Unhealthy food endorsements by video bloggers, or vloggers, on Instagram increase children's intake of such foods, a study suggests. Children are increasingly exposed to marketing through digital avenues, such as on social media, and the impact of marketing by vloggers on these outcomes has, until now, not been known, said researchers from the University of Liverpool in the UK.
The study, published in the journal Pediatrics, examined the effect of social media marketing of snack foods (healthy and unhealthy), via vloggers' Instagram pages, on children's snack intake.
"These findings suggest that the marketing of unhealthy foods, via vloggers' Instagram pages, increases children's immediate energy intake," said Anna Coates, PhD student at the University of Liverpool.
"The results are supported by celebrity endorsement data, which show unhealthy food endorsements increase children's unhealthy food intake, but healthy food endorsements have little or no effect on healthy food intake," Coates said in a statement.
During the study 176 children, aged between 9 and 11 years, were randomly split into three equal groups and were shown artificially created, but realistic, Instagram pages of popular vloggers (each has millions of followers).
One group was shown images of the vlogger with unhealthy snacks, the second group was shown images of the vlogger with healthy snacks and the third group was shown images of the vlogger with non-food products.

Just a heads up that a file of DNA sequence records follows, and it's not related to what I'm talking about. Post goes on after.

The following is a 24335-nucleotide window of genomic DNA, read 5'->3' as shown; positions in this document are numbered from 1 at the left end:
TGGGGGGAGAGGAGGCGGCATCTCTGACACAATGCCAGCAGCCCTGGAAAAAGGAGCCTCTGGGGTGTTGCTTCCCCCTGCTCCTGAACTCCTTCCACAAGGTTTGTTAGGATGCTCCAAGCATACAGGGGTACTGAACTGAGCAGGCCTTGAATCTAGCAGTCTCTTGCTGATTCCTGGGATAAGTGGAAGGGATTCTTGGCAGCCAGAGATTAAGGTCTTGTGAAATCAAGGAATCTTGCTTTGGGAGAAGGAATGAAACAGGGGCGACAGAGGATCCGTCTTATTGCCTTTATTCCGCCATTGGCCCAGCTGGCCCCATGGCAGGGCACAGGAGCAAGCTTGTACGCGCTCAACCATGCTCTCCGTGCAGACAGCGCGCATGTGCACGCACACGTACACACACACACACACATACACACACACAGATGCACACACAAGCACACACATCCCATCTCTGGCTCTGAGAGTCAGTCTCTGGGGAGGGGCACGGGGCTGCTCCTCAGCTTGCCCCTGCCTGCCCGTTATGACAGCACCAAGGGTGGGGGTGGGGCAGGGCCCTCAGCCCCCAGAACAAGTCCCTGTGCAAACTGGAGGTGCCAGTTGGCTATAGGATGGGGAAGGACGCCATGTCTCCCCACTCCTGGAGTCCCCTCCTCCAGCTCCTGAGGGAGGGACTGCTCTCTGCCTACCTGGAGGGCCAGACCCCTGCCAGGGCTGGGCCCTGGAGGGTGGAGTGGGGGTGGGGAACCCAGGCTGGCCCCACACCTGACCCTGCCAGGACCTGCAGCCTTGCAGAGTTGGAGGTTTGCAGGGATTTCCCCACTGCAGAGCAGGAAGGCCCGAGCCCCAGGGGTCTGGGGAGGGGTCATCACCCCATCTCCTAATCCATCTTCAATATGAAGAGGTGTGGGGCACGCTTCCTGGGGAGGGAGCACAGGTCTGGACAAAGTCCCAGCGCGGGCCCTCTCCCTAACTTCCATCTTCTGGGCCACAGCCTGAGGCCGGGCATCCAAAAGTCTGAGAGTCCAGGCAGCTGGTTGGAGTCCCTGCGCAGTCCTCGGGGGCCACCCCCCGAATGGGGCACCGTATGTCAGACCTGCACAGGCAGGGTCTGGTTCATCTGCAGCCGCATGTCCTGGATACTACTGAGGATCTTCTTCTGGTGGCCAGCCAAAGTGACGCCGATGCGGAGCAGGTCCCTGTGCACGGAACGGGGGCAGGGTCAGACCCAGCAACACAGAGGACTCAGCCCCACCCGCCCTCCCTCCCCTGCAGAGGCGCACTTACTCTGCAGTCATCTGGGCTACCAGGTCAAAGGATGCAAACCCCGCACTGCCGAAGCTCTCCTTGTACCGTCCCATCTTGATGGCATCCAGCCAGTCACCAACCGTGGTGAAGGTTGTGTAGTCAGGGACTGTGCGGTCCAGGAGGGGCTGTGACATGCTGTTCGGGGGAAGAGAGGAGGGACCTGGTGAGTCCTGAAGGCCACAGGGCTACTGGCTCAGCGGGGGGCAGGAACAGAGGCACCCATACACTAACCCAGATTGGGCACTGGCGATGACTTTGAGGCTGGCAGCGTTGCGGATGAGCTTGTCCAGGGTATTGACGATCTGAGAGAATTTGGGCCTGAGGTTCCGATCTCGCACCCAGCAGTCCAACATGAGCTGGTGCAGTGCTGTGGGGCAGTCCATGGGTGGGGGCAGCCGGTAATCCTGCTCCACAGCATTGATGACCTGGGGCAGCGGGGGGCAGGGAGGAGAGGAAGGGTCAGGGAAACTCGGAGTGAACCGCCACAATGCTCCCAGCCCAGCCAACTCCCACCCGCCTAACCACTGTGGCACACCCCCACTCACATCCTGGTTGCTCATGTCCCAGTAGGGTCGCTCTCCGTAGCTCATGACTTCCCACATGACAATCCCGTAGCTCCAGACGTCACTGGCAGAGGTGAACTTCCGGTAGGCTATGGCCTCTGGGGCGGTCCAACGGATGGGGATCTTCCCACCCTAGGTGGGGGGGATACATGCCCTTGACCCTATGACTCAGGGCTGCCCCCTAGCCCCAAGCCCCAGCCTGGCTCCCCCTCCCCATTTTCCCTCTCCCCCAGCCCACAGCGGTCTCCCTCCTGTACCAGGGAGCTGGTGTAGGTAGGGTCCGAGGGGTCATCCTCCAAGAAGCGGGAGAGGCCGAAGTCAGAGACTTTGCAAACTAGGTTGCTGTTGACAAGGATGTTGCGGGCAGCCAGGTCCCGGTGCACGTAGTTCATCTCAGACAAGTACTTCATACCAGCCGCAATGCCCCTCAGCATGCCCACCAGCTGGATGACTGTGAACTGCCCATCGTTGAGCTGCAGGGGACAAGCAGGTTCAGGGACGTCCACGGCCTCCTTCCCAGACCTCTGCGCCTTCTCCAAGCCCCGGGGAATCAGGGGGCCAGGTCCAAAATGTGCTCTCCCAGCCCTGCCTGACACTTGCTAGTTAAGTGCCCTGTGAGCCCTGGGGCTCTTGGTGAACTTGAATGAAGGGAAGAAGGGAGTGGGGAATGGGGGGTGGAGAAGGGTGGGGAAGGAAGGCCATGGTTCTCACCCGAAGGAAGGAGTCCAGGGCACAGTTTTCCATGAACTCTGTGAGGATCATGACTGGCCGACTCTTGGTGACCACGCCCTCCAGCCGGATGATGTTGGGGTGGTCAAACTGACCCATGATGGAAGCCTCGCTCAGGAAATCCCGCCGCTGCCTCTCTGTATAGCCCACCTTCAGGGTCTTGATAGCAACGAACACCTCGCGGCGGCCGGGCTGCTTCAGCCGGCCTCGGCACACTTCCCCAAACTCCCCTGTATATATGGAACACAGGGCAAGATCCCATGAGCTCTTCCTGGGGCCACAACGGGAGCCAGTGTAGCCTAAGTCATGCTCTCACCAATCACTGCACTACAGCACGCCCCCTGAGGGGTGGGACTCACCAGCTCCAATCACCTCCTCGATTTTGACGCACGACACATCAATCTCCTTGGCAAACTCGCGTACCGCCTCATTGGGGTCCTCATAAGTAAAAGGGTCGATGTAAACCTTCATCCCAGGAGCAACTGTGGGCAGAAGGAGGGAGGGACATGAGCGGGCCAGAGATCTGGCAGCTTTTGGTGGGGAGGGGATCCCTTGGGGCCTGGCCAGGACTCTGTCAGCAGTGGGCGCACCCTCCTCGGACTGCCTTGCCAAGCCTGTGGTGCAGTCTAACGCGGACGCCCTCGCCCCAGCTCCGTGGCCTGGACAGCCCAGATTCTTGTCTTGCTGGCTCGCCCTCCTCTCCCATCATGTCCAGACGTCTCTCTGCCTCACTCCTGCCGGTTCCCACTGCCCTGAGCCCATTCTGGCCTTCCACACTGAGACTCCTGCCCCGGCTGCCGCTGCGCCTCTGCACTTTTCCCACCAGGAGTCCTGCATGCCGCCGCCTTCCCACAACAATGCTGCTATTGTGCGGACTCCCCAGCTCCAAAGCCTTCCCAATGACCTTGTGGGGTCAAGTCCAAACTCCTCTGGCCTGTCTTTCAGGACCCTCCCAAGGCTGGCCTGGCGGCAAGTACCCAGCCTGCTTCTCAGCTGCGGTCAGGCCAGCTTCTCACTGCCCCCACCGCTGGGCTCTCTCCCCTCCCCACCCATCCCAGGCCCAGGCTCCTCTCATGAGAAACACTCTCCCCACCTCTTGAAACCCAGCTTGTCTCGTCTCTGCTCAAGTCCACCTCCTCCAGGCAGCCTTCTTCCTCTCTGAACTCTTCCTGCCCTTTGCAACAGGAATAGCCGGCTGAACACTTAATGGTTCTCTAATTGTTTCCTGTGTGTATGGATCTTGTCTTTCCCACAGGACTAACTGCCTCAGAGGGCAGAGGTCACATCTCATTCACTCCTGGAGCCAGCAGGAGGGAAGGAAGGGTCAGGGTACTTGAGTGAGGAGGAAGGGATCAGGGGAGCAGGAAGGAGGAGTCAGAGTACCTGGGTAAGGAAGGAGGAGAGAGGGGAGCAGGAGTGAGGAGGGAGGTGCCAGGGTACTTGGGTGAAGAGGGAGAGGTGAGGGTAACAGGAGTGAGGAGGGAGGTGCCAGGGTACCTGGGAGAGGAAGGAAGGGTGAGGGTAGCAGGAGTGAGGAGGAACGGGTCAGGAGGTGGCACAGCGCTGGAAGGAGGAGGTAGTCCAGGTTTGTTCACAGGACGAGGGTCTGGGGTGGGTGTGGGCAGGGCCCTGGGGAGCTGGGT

The participants' subsequent intake of snacks (healthy and unhealthy options) were measured. Children in the group that viewed the unhealthy snack images consumed 32 per cent more kilo calories (kcals) from unhealthy snacks specifically and 26 per cent more kcals in total (from healthy and unhealthy snacks) compared with children who saw the non-food images.
There was no significant difference in total kcal intake, or healthy snack kcal intake, between children who saw the Instagram profile with healthy images and those who saw the non-food images.
"Young people trust vloggers more than celebrities so their endorsements may be even more impactful and exploitative," Coates said.
"Tighter restrictions are needed around the digital marketing of unhealthy foods that children are exposed to, and vloggers should not be permitted to promote unhealthy foods to vulnerable young people on social media," she said.